Now in bed with Tune Hotels, Bangkok-based Red Planet Hotels is charging ahead with one deal a week, one opening a month. CEO, Tim Hansing, tells Timothy France he believes the marriage will be a harmonious one
Red Planet Hotels
From an initial franchise agreement, Red Planet recently became Tune Hotels’ third-largest investor with a 16.05 per cent stake. What attracted you to the brand in the first place?
When we set up Red Planet (in 2010), we came across Tune and thought it was a great niche in the market. There is a very obvious gap here in Asia, where there is no quality branded budget product across the region, and we saw an opportunity (to be a major franchisee).
In this day and age, people are looking for a value connection. There needs to be a relationship between what you are buying as a consumer and the amount of money you are being charged for it. Two or three years ago, that value connection did not really exist in the marketplace in terms of the hotel space.
Why the need for such a major investment?
We acquired shares from a seller in return for cash and shares in Red Planet. It was part of the long-term strategy in terms of “it would be a great opportunity if this happened”, but we did not include it in our business plan because it was too good an opportunity to count on. So we are very happy about it.
We’ve invested in Tune because it’s a global scalable business, which means the pie that our shareholders now own is going to get fairly substantial and fairly large. Tune Hotels plans to do an IPO at some point, and the bigger and more diversified a platform you have, the more valuable your business is going to be.
Where will the company be in the near term?
Our business plan states that we should have 80-100 hotels within the next three years. We are planning to raise an additional US$100-US$120 million of capital (primarily from Japan) by the end of this year. With that money, we will effectively be doing one hotel deal a week, so we are ramping up. What we’ve got now is a good dress rehearsal, opening one hotel a month; we’ve got the structure in place, so really it’s just a case of a few extensions.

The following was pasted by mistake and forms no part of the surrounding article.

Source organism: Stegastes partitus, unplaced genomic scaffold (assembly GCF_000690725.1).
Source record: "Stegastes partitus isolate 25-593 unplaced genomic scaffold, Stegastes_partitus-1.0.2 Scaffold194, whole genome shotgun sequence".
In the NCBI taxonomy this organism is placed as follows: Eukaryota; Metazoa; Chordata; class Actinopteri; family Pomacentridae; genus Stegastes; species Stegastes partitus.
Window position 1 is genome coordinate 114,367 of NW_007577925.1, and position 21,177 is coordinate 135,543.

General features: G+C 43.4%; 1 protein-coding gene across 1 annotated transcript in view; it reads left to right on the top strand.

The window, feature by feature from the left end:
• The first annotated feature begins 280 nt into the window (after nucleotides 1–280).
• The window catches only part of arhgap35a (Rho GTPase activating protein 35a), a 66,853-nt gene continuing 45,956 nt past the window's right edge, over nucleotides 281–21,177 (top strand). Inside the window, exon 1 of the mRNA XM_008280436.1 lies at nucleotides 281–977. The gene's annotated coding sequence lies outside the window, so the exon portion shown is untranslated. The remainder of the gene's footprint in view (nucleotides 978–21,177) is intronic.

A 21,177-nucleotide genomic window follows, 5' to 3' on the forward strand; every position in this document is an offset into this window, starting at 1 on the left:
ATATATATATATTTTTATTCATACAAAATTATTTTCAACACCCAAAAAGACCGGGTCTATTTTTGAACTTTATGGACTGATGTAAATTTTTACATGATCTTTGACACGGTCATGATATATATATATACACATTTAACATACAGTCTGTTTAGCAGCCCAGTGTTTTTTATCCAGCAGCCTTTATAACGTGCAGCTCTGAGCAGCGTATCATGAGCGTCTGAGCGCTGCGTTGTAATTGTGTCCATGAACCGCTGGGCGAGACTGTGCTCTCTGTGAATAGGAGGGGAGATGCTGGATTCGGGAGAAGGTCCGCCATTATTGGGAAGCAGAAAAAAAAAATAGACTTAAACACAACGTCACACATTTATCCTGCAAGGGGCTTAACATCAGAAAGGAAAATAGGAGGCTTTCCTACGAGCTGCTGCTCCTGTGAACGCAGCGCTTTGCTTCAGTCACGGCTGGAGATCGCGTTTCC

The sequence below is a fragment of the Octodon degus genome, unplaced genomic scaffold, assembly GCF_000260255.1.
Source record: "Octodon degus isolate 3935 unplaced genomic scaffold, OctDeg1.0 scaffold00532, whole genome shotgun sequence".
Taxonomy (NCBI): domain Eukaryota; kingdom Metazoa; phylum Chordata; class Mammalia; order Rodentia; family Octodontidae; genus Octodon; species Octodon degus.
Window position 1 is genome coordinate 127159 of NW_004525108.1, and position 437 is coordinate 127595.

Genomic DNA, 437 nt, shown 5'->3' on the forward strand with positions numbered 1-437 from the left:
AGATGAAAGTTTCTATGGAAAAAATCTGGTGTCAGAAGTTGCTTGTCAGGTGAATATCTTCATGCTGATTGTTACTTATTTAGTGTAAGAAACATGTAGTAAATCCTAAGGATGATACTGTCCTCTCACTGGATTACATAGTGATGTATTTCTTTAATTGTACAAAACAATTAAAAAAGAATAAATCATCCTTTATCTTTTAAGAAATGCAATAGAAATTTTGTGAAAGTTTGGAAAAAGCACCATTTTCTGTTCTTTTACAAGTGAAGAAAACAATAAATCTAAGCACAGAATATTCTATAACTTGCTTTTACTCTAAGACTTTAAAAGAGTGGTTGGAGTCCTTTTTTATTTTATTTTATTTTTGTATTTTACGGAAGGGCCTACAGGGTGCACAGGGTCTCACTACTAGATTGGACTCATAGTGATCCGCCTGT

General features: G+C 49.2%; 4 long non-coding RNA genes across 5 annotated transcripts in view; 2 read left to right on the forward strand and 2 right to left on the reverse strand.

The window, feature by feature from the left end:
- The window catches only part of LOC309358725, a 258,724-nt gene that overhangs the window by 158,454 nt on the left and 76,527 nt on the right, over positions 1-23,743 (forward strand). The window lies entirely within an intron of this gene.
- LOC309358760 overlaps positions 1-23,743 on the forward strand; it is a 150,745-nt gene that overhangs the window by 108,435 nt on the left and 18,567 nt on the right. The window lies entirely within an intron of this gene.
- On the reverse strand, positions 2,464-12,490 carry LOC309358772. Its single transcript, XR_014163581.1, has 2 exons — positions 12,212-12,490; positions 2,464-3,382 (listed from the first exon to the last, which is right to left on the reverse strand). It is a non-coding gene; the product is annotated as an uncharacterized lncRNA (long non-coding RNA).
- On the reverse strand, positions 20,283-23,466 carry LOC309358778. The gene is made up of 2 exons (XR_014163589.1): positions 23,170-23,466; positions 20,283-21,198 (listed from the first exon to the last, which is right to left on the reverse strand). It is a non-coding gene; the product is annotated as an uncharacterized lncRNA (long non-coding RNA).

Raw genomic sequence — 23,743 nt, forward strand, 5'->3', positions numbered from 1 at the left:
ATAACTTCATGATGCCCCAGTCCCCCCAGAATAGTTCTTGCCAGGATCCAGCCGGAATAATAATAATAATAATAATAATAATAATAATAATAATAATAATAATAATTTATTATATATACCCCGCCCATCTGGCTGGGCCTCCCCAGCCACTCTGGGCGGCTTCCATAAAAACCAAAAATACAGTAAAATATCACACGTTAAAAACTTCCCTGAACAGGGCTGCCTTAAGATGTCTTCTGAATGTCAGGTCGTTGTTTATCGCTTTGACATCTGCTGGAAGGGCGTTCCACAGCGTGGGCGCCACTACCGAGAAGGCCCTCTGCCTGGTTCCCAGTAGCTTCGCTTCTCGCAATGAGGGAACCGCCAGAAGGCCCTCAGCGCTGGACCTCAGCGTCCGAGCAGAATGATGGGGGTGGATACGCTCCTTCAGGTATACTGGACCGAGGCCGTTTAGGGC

Now that you have a share in Tune, how do you plan to further the relationship?
We’re great friends with Tune, and we’ve had a number of discussions about how we can move forward together. Obviously the acquisition of shares was the best way to do that.
Would we merge with Tune? We would never rule that out. We could also develop regional platforms together.
The franchise agreement was the engagement, the share acquisition the marriage, and then the kids after this. So it’s a blue-sky future and we’re not ruling out anything.
How many times have you stayed in a Tune hotel and what were your experiences like?
I can’t remember how many times. It’s a hotel that I helped design, so I think it is fabulous. If you go onto TripAdvisor, some people call it a “nest”, and I just shout with joy when I see that because (the hotels) are comfortable, they are small, but everything is around you. For example, there is a little fold-down table and next to that there is an international plug at table height. It’s the little things that count for so much. That’s why I like staying there because it’s just so easy.
The one thing our customers are asking for is a refrigerator in the room, so we might do that in some markets, but that’s amenity creep and I’m not sure we like that.
How do you keep a lid on costs yet still maintain standards?
Our fixed overheads are very low. We outsource housekeeping and security, so housekeeping is effectively cost per occupancy. We have no F&B outlets, no expensive chefs. We have receptionists, security, a couple of maintenance guys, and that’s it. We can survive quite a severe winter on what we have without any impact on the quality of service and customer experience whatsoever.